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The Long Way to a Small, Angry Planet (Wayfarers) Paperback – July 5, 2016
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“Great fun!” (Ann Leckie, author of Ancillary Justice)
“A quietly profound, humane tour de force that tackles politics and gender issues with refreshing optimism.” (The Guardian)
“Becky Chambers’ debut is a joyous, optimistic space opera ... Although it isn’t shy about tackling Big Questions, Planet is a heart-warming debut novel that will restore your faith in science fiction (specifically) and humanity (in general).” (Tor.com)
“One of the most enjoyable, brilliantly realized spacey SF novels I’ve read in ages.” (James Smythe, author of The Echo and The Explorer)
“Humane and alien, adventurous and thoughtful, vast in its imagination and wonderfully personal in the characters it builds. But above all else, it is joyously written and a joy to read.” (Claire North, author of The First Fifteen Lives of Harry August)
From the Back Cover
A rollicking space adventure with a lot of heart
When Rosemary Harper joins the crew of the Wayfarer, she isn’t expecting much. The patched-up ship has seen better days, but it offers her everything she could possibly want: a spot to call home, a chance to explore the far-off corners of the galaxy and some distance from her past. And nothing could be further from what she’s known than the crew of the Wayfarer.
From Sissix, the exotic reptilian pilot, to Kizzy and Jenks, the chatty engineers who keep the ship running, to the noble captain Ashby, life aboard is chaotic and crazy—exactly what Rosemary wants. That is, until the crew is offered the job of a lifetime: tunneling wormholes through space to a distant planet. Sure, they’ll earn enough money to live comfortably for years, but risking her life wasn’t part of the job description.
The journey through the galaxy is full of excitement, adventure and mishaps for the Wayfarer team. And along the way, Rosemary comes to realize that a crew is a family, and that family isn’t necessarily the worst thing in the universe . . . as long as you actually like them.
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The main selling points of "The Long Way to a Small, Angry Planet" are the imagination Becky Chambers puts into the development of her alien characters and the relationships she creates between her human and her non-human characters. The navigator, for example, is from an alien species that infects itself with a virus that allows it to see spatial structures invisible to all other species. The Doctor-Chef (the ship's medical officer and cook) has six limbs and multiple throats that make human speech a bit difficult. The pilot is from a reptilian species with a complex family structure that involves intense parent-foster child relationships but no parent-biological child relationships. All of the ship's humans that have romantic entanglements with non-humans , including one with an AI, one with her shoes (that's a joke, sort of), and one with a member of an irresistibly gorgeous humanoid species that communicates through skin color. The emphasis is less on how weird aliens are, but on what people (or sentients) growing up in very different circumstances can teach us, both about ourselves and about the nature of life.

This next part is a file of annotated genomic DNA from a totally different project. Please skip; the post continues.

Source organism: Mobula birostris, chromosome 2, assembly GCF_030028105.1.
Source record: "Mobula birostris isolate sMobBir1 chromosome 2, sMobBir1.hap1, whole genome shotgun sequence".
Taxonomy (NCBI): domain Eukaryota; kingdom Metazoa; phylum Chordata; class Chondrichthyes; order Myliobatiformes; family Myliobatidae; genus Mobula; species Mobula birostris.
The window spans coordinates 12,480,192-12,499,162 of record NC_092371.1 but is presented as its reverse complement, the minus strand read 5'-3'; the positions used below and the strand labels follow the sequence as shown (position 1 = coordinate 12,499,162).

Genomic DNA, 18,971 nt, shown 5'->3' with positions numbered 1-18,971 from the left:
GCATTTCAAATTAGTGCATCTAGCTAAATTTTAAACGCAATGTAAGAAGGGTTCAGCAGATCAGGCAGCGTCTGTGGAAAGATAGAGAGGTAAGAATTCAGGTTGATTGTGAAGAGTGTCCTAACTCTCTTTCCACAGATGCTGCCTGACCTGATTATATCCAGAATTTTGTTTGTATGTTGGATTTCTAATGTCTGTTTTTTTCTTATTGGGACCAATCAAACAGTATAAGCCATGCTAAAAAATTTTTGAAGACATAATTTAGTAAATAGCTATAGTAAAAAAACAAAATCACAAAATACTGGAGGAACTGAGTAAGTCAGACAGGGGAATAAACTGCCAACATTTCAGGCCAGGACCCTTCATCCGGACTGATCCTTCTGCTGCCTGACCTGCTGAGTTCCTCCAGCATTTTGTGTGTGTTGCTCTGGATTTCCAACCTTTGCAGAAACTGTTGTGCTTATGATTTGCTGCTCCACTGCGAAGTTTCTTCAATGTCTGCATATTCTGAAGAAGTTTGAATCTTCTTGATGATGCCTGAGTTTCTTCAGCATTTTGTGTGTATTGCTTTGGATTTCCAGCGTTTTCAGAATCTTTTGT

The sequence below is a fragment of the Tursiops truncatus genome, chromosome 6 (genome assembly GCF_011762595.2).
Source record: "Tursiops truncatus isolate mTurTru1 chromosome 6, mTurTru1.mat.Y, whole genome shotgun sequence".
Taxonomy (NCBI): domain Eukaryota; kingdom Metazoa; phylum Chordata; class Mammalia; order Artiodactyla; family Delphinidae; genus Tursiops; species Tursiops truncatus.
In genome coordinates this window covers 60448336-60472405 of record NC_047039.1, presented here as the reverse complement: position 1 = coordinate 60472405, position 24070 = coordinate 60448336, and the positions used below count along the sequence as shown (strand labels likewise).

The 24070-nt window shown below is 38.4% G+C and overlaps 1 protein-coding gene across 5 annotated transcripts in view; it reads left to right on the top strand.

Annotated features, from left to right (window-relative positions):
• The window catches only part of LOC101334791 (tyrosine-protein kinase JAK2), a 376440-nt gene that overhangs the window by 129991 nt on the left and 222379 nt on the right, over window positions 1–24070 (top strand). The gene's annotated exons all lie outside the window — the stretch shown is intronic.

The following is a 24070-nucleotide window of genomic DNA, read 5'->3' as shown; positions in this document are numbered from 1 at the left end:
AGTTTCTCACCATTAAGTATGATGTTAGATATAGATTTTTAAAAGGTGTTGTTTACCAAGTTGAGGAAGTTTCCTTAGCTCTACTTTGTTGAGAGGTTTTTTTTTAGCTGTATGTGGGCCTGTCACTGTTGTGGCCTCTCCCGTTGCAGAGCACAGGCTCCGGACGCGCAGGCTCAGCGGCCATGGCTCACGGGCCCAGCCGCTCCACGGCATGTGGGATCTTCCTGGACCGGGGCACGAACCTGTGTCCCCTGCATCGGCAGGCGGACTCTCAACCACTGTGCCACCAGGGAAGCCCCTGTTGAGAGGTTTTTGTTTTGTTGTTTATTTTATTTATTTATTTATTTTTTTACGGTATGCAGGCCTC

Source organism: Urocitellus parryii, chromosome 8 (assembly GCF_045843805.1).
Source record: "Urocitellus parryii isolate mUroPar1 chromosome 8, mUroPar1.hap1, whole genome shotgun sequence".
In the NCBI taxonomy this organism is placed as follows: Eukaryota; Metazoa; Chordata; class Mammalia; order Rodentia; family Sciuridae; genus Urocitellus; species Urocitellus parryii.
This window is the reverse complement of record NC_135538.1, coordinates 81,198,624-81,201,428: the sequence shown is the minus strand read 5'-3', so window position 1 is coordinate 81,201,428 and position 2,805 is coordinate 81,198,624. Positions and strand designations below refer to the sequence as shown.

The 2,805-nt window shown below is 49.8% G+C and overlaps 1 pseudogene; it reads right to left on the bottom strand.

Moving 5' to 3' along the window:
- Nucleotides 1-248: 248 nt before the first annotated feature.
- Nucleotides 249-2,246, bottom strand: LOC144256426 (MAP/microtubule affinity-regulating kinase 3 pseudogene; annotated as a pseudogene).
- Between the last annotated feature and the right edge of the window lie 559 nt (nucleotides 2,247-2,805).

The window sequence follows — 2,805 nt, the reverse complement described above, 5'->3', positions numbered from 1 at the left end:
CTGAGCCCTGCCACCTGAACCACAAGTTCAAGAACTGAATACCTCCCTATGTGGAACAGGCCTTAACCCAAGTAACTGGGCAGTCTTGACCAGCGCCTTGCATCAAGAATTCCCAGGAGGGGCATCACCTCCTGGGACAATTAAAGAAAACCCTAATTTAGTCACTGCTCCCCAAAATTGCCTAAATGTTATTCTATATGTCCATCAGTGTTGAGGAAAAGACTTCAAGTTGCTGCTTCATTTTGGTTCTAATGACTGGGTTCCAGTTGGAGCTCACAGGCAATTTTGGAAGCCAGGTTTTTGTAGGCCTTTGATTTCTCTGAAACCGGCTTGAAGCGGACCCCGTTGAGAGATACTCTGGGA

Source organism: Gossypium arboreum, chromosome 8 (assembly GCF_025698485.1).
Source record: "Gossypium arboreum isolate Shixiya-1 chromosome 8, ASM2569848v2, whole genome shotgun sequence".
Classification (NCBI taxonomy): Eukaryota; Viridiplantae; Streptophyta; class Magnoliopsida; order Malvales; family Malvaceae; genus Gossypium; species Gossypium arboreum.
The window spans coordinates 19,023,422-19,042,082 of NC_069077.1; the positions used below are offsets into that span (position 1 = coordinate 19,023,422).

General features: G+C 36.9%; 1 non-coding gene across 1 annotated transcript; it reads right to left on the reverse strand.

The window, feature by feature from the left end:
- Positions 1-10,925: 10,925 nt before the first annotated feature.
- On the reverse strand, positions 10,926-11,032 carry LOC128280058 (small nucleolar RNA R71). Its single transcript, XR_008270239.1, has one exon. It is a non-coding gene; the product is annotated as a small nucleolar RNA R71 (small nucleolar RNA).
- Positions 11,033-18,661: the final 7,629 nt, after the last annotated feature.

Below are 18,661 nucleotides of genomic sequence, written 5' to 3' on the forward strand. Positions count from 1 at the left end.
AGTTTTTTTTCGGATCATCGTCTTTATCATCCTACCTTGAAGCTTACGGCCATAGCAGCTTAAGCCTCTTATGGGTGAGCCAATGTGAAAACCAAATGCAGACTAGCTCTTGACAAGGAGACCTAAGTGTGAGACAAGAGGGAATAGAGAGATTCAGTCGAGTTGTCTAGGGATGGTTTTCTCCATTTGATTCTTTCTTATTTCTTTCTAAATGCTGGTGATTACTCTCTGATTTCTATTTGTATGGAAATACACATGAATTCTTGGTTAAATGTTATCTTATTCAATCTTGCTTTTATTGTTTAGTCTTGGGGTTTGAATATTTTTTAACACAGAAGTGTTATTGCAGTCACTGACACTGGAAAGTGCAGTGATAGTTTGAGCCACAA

This description may make my 3-star rating seem a bit stingy, especially after I say that Chambers writes well and that there are moments of real warmth, humor, and excitement in the book. Still, I had a hard time reading "Angry Planet." So much goes into making the aliens interesting that not a lot is left over for plot, action, or individual character. There's not much of a story beyond what I've already told you, and the most vivid human characters are secondary: ditzy Kizzy, pint-sized Jenks, and angry, angry whatshisname the algae tech. Rosemary makes a couple of daring choices during the course of the novel, but daring is no substitute for depth. High expectations about how her scandal is going to play out mostly fizzle. There's just not a lot of juice here. So, while I might give the novel a 7 on a scale of 1-10, it gets a 3 on Amazon's 1-5 scale.
Bottom line: Worth at least a browse; weakly recommended.
There’s no overarching antagonist in this book, it’s just about the crew of the Wayfarer (humans, aliens, and AI) going on a space roadtrip, learning about themselves and growing as people, and becoming even closer. It’s cozy, and you end up liking everybody by the end. The worldbuilding is great, it’s pretty much everything that makes a science fictional universe fun (to me, at least) – lots of alien species that are actually different from each other, faster than light travel, galactic politics, a run-down spaceship with a ragtag but loving crew (okay, that’s more the characters than the world), and even a galactic Wikipedia-type thing.
I really enjoyed this book, but it still had some obvious flaws. Every crew member in the book gets their own character growth arc, and even though that was satisfying in a lot of ways, it also made the book seem too neat. Not everyone got a happy ending tied up in a bow, but they all changed in important ways, and it all fit the timeline of the journey. It also made the characters seem flat, and too convenient at times, and it made me not invest in them as much. I didn’t end up feeling close to any of them, like I do with the best character-driven books.
Despite its problems, this book was good enough that I’ve pre-ordered the next book, A CLOSED AND COMMON ORBIT. It arrives in about ten days and I’m pretty excited to read it.
Most recent customer reviews
Book immediately hits you with forced SJW and 'Politically Correct' language.